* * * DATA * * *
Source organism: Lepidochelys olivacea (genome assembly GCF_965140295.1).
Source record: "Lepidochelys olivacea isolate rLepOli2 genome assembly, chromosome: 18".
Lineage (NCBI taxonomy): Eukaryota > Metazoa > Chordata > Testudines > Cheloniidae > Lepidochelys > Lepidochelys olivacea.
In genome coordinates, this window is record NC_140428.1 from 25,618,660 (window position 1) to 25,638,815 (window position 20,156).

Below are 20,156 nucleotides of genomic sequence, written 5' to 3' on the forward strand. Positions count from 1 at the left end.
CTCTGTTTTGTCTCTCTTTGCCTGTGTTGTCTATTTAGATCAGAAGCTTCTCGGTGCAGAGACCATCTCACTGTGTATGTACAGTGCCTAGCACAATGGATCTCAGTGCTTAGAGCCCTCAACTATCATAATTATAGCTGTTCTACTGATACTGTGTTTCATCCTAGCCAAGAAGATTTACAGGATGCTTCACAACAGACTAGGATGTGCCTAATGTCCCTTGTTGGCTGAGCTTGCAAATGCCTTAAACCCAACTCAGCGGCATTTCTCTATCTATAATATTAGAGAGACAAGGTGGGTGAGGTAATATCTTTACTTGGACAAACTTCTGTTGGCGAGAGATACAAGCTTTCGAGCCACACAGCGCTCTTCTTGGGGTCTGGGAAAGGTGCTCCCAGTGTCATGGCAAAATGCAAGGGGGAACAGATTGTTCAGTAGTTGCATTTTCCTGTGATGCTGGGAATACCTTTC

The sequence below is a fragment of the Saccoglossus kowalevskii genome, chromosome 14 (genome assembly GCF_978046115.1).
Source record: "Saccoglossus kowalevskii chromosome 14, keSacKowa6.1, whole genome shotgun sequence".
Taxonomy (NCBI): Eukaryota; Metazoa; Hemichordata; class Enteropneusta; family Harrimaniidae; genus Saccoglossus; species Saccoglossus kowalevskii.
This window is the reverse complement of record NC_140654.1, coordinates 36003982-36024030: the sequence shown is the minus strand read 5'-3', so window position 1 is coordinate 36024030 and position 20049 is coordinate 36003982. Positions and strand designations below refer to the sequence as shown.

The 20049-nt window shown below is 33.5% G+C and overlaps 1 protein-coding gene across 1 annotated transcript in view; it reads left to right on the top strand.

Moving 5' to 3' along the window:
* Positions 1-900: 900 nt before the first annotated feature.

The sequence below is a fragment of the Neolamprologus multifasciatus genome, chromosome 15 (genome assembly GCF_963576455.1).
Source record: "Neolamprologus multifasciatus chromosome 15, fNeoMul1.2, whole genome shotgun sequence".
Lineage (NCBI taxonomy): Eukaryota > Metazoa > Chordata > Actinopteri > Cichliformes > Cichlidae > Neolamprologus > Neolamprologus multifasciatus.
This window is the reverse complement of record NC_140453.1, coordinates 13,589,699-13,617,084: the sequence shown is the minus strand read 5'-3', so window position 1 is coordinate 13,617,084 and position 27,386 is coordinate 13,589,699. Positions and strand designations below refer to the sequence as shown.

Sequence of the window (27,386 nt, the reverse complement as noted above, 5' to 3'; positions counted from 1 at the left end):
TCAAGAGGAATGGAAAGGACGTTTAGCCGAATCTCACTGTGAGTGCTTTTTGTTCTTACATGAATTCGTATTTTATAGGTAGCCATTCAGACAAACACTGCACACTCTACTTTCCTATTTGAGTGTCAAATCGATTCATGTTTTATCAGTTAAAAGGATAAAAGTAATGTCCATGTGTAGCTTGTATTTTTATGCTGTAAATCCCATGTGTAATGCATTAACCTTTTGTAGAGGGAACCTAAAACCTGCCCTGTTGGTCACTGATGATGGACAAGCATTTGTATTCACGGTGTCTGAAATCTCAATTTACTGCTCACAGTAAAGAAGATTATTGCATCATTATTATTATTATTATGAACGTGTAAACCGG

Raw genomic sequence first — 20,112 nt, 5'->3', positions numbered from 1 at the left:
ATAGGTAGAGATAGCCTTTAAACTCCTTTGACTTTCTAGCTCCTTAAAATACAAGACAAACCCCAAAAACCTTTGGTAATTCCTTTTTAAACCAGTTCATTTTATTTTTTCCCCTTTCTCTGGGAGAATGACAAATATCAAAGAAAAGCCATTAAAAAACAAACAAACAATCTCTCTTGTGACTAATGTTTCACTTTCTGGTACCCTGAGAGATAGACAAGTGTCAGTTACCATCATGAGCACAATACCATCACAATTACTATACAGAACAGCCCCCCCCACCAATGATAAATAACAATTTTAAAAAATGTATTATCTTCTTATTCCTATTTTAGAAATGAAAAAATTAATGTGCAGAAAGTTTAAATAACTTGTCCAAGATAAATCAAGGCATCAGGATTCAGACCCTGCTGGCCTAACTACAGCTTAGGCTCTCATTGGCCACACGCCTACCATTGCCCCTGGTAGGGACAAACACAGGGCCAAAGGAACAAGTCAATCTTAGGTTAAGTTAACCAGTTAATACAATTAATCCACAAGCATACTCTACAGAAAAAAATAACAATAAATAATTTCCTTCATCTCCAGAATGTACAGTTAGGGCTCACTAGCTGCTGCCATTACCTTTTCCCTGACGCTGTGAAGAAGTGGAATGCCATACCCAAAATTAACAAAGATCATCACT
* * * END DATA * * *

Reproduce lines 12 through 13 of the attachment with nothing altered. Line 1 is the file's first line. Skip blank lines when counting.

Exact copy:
Moving 5' to 3' along the window:
* Positions 1-900: 900 nt before the first annotated feature.